Sierra de Gredos autochthonous [2, 5]
Sierra de Guadarrama (Segovia) –  north of Madrid introduced [2]
Cuenca Alta del Manzanares (Madrid) introduced [2]
Montes del Invernadero (Orense) – north of the Portuguese-Spanish border introduced [2]
Natural Parque Serra do Xurés, Orense introduced [2]
Batuecas, Salamanca Province – north of Sierra de Gredos introduced [2, 5]
La Pedriza (Madrid), introduced [2, 5]
Riserva Nacional de Riaño (Leon) introduced [2, 5]
Peneda-Gerês National Park, Portugal introduced [5]
Castilla la Mancha (Montes de Toledo, Sierra Madrona, Sierra Morena, Alto Tajo, Serrania de Cuenca, Casas Ibanez, and south of Albacete) introduced [2]


The Victoria Ibex was at one point limited to a single population in the Sierra Gredos Hunting Reserve, which encompasses the central area and highest elevations of a mountain chain in the Central Orogenic System, west of Madrid. [9]

The Hispanic Ibex (C. p. hispanica) occurs in South and Eastern Spain. [11]

Table 4: Some areas with Hispanic Ibex (C. p. hispanica)

region remarks source
Sierras Béticas, Southern Spain [2]
Monserrat – close to Barcelona isolated massif [2]
El Maestrazgo – Castellon and Teruel provinces self-established [2]
Muela de Cortes – Valencia Province self-established [2]
Sierra Sur – Sevilla [2]
Southern Cordoba [2]
Sierra Alhamilla – Almeria [2]
Murcia self-established [2]
Sierra Moren (Sierra Madrona) – Castilla-la-Mancha [2]
near Granada and Malaga (Cerro Gordo-Maro) [2]
Natural Parks Sierra Magina [9]
Sierra del Castril [9]
Sierra de Huetor [9]
Sierra de las Nieves [9]
Sierra de Grazalema [9]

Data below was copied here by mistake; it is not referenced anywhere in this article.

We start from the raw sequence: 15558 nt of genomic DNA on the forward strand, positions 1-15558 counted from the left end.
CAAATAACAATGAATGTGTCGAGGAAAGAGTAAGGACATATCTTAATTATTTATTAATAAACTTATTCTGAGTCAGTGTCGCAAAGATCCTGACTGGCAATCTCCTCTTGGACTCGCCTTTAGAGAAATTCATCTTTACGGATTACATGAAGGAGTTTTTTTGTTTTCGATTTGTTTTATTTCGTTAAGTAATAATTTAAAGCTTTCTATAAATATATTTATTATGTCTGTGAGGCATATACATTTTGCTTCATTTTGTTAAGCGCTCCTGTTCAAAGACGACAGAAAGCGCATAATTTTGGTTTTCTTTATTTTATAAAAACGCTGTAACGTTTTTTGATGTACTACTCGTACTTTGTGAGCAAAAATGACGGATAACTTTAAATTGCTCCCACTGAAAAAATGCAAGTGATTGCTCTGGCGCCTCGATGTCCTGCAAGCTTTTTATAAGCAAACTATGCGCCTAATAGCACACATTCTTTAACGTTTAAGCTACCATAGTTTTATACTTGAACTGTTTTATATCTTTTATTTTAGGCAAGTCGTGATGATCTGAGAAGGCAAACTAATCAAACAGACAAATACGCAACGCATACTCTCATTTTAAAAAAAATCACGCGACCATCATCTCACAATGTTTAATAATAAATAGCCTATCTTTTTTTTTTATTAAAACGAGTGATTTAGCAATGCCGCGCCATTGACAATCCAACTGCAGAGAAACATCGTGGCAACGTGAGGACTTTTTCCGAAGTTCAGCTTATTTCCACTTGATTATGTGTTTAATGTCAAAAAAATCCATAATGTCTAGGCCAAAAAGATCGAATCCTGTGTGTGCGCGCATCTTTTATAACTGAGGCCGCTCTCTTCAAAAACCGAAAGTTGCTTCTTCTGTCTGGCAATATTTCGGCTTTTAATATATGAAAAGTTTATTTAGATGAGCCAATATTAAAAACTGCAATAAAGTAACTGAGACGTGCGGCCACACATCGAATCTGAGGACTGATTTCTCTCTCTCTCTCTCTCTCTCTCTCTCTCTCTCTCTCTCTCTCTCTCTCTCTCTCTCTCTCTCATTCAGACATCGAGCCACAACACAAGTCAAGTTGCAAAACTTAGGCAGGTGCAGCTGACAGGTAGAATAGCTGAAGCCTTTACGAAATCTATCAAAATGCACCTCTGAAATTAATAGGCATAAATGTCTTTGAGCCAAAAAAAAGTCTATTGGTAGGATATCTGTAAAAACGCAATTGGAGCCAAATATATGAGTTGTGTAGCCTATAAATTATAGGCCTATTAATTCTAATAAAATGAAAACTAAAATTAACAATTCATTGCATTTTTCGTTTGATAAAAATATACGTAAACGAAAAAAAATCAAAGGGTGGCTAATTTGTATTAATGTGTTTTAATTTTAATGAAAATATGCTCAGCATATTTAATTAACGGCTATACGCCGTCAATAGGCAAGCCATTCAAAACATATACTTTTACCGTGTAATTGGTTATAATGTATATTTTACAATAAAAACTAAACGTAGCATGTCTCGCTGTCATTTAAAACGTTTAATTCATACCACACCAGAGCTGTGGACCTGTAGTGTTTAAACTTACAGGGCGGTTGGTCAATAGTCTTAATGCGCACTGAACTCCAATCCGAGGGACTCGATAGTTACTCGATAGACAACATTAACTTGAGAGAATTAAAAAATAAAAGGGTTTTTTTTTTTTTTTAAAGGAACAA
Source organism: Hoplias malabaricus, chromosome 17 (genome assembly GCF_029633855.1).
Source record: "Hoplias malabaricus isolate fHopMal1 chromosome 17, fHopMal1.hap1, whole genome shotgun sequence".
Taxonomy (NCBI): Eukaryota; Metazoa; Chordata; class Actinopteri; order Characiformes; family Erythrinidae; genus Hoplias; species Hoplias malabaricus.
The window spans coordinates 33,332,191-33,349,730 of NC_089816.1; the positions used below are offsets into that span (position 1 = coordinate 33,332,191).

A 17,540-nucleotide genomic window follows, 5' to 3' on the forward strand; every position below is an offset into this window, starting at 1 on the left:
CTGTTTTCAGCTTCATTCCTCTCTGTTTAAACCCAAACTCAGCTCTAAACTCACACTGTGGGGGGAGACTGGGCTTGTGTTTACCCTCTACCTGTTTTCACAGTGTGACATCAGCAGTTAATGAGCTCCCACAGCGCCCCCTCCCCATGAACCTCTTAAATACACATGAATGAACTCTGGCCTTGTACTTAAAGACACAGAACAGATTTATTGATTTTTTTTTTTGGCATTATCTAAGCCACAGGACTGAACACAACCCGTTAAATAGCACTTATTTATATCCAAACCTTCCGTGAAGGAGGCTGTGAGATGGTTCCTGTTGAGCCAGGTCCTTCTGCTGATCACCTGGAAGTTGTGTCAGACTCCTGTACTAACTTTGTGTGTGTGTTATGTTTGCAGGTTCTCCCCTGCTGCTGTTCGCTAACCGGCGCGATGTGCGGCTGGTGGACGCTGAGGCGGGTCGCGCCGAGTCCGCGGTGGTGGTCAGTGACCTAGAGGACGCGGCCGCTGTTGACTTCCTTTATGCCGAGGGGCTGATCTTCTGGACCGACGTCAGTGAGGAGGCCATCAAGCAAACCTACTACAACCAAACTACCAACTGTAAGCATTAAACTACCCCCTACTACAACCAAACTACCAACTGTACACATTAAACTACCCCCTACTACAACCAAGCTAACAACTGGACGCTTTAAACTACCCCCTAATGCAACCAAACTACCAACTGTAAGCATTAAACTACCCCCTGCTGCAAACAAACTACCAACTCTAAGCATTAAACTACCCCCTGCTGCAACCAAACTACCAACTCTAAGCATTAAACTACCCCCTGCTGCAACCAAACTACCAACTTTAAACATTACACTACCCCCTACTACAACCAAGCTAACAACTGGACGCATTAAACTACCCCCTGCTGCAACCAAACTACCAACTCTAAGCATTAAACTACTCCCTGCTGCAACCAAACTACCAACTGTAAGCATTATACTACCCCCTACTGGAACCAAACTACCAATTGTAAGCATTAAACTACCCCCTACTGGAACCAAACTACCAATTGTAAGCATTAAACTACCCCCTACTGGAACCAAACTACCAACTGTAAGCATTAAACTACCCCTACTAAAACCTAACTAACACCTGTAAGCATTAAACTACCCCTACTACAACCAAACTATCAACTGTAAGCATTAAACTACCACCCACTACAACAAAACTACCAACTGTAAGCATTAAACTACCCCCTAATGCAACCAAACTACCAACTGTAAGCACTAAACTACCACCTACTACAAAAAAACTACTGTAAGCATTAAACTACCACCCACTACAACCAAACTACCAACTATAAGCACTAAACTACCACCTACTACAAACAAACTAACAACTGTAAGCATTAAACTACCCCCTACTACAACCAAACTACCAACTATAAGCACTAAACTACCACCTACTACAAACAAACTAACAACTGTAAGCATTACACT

Sierra Nevada [9]
Rock of Gibraltar no longer [5]
Cazorla (Cazorla-Segura, Huescar, Sierra Morena) [2]
Hunting Reserves Sierra de Tajada y Almijara [9]
Puertos de Tortosa y Beceite major population [2, 9]
Muela de Cortes [9]
Batuecas [9]


Each of the two subspecies occupies a different geographical area, for the most part, and the populations are generally separated, although exceptions through natural expansion and artificial translocations did occur. Some hybridisation might have occurred. [2]

According to Acevedo and Cassinello (2008), the dividing line between the two subspecies goes from the southwestern corner of Extremadura in a north-easterly direction bisecting Castilla-La-Mancha, towards the easternmost extension of Madrid and from there more directly north, west of the Aragon border. [2]

Engländer (1986) describes that Iberian Ibex (C. pyrenaica) occured formerly also in South West France during the ice age (early Upper Pleistocene). It became replaced in the latest Pleistocene by the Alpine Ibex (C. ibex). [3]

The extinct Pyrenean Ibex (C. pyrenaica pyrenaica) once occured in the Pyrenees, in Spain, Andorra and France [6]. At one point it was restricted to the Spanish Pyrenees on Monte Perdido and Maladeta Massif, and was at last seen at Ordesa National Park in the Aragon District of the Pyrennees. [9] Meanwhile it has been replaced with C. p. victoriae. [12]

The extinct Portuguese Ibex (C. pyrenaica lusitanica) inhabited the Sierra de Geres (Alados 1985). [9] It has also been replaced with C. p. victoriae. [12]


head-body males: 108-155 cm [11]

head-body females: 97-130 cm [11]

shoulder hight males: 65-89 cm [11]

shoulder hight females: 65-76 cm [11]

weight males: 50,4-90 kg [11]; up to 90 kg after reaching the ninth year of age [2]; males can be 50 per cent larger than females. [11]

average weight victoriae (Gredos): 75 kg [2]